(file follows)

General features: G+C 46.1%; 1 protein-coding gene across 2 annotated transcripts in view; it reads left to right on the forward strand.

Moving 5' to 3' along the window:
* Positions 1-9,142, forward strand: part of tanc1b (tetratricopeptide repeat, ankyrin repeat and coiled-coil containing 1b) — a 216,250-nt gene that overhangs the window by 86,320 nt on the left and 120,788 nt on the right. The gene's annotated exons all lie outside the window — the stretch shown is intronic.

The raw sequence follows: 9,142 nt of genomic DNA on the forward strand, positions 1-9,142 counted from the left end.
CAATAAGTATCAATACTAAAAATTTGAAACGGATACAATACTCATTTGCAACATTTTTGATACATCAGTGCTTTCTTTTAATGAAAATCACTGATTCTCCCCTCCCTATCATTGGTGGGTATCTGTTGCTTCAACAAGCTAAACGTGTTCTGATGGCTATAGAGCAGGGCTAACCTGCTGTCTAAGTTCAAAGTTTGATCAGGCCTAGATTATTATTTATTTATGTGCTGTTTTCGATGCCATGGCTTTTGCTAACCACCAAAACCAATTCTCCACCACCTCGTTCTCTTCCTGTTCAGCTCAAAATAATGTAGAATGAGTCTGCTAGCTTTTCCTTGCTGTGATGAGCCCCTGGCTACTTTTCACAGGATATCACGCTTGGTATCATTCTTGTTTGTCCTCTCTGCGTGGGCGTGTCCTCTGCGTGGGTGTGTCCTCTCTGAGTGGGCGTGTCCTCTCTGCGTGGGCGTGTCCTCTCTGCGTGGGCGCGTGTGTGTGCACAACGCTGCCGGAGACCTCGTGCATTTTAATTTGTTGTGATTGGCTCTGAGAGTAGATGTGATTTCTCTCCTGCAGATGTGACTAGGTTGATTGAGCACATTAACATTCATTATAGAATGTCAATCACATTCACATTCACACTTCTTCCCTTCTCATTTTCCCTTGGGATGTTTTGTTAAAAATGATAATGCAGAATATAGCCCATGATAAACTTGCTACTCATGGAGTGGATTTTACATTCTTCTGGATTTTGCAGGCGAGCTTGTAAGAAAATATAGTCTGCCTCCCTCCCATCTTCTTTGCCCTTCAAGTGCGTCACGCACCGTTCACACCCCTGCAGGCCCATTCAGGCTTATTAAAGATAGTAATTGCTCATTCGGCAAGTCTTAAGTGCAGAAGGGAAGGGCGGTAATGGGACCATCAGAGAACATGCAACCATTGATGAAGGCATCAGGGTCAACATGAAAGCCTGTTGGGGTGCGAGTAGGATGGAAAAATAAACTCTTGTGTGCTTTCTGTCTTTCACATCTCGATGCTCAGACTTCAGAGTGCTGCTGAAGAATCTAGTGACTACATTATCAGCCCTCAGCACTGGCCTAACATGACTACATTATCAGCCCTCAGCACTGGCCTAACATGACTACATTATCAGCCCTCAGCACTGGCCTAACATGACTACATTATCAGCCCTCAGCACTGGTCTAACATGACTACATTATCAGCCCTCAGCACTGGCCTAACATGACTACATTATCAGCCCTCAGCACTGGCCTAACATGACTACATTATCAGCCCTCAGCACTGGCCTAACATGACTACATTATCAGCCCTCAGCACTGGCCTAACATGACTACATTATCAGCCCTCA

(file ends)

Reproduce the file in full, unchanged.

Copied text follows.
General features: G+C 46.1%; 1 protein-coding gene across 2 annotated transcripts in view; it reads left to right on the forward strand.

Moving 5' to 3' along the window:
* Positions 1-9,142, forward strand: part of tanc1b (tetratricopeptide repeat, ankyrin repeat and coiled-coil containing 1b) — a 216,250-nt gene that overhangs the window by 86,320 nt on the left and 120,788 nt on the right. The gene's annotated exons all lie outside the window — the stretch shown is intronic.

The raw sequence follows: 9,142 nt of genomic DNA on the forward strand, positions 1-9,142 counted from the left end.
CAATAAGTATCAATACTAAAAATTTGAAACGGATACAATACTCATTTGCAACATTTTTGATACATCAGTGCTTTCTTTTAATGAAAATCACTGATTCTCCCCTCCCTATCATTGGTGGGTATCTGTTGCTTCAACAAGCTAAACGTGTTCTGATGGCTATAGAGCAGGGCTAACCTGCTGTCTAAGTTCAAAGTTTGATCAGGCCTAGATTATTATTTATTTATGTGCTGTTTTCGATGCCATGGCTTTTGCTAACCACCAAAACCAATTCTCCACCACCTCGTTCTCTTCCTGTTCAGCTCAAAATAATGTAGAATGAGTCTGCTAGCTTTTCCTTGCTGTGATGAGCCCCTGGCTACTTTTCACAGGATATCACGCTTGGTATCATTCTTGTTTGTCCTCTCTGCGTGGGCGTGTCCTCTGCGTGGGTGTGTCCTCTCTGAGTGGGCGTGTCCTCTCTGCGTGGGCGTGTCCTCTCTGCGTGGGCGCGTGTGTGTGCACAACGCTGCCGGAGACCTCGTGCATTTTAATTTGTTGTGATTGGCTCTGAGAGTAGATGTGATTTCTCTCCTGCAGATGTGACTAGGTTGATTGAGCACATTAACATTCATTATAGAATGTCAATCACATTCACATTCACACTTCTTCCCTTCTCATTTTCCCTTGGGATGTTTTGTTAAAAATGATAATGCAGAATATAGCCCATGATAAACTTGCTACTCATGGAGTGGATTTTACATTCTTCTGGATTTTGCAGGCGAGCTTGTAAGAAAATATAGTCTGCCTCCCTCCCATCTTCTTTGCCCTTCAAGTGCGTCACGCACCGTTCACACCCCTGCAGGCCCATTCAGGCTTATTAAAGATAGTAATTGCTCATTCGGCAAGTCTTAAGTGCAGAAGGGAAGGGCGGTAATGGGACCATCAGAGAACATGCAACCATTGATGAAGGCATCAGGGTCAACATGAAAGCCTGTTGGGGTGCGAGTAGGATGGAAAAATAAACTCTTGTGTGCTTTCTGTCTTTCACATCTCGATGCTCAGACTTCAGAGTGCTGCTGAAGAATCTAGTGACTACATTATCAGCCCTCAGCACTGGCCTAACATGACTACATTATCAGCCCTCAGCACTGGCCTAACATGACTACATTATCAGCCCTCAGCACTGGCCTAACATGACTACATTATCAGCCCTCAGCACTGGTCTAACATGACTACATTATCAGCCCTCAGCACTGGCCTAACATGACTACATTATCAGCCCTCAGCACTGGCCTAACATGACTACATTATCAGCCCTCAGCACTGGCCTAACATGACTACATTATCAGCCCTCAGCACTGGCCTAACATGACTACATTATCAGCCCTCA